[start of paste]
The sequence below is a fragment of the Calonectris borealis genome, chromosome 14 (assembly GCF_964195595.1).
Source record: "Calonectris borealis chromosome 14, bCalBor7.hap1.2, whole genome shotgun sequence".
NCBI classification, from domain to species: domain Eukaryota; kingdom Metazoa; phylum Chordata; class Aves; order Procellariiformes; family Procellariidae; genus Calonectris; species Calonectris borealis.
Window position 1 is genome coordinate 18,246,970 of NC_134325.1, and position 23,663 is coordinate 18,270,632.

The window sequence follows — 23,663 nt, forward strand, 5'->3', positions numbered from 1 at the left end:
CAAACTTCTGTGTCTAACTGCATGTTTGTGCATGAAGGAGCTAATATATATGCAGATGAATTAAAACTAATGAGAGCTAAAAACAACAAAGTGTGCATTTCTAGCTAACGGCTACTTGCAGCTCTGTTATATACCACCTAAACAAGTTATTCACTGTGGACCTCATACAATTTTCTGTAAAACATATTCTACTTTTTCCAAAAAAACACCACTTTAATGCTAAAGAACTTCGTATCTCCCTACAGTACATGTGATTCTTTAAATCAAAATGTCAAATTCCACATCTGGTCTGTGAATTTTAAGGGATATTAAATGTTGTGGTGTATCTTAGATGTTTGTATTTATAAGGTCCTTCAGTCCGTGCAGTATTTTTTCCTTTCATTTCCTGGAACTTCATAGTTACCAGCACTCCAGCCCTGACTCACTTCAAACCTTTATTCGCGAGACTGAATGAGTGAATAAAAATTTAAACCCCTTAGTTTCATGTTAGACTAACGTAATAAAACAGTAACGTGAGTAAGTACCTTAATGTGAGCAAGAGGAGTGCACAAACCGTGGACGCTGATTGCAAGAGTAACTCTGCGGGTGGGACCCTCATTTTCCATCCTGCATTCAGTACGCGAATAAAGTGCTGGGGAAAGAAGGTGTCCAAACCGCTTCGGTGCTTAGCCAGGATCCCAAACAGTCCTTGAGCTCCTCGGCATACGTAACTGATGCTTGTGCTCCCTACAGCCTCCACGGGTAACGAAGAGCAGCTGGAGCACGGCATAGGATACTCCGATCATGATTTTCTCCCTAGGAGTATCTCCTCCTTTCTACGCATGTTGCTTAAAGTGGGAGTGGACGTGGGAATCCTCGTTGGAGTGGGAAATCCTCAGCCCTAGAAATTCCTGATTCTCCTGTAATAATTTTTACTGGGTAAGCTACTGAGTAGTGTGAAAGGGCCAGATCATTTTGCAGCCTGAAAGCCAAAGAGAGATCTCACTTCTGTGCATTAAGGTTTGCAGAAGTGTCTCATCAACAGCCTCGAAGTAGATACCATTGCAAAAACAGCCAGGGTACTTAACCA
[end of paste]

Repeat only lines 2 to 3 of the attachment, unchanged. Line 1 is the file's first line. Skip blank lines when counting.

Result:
Source record: "Calonectris borealis chromosome 14, bCalBor7.hap1.2, whole genome shotgun sequence".
NCBI classification, from domain to species: domain Eukaryota; kingdom Metazoa; phylum Chordata; class Aves; order Procellariiformes; family Procellariidae; genus Calonectris; species Calonectris borealis.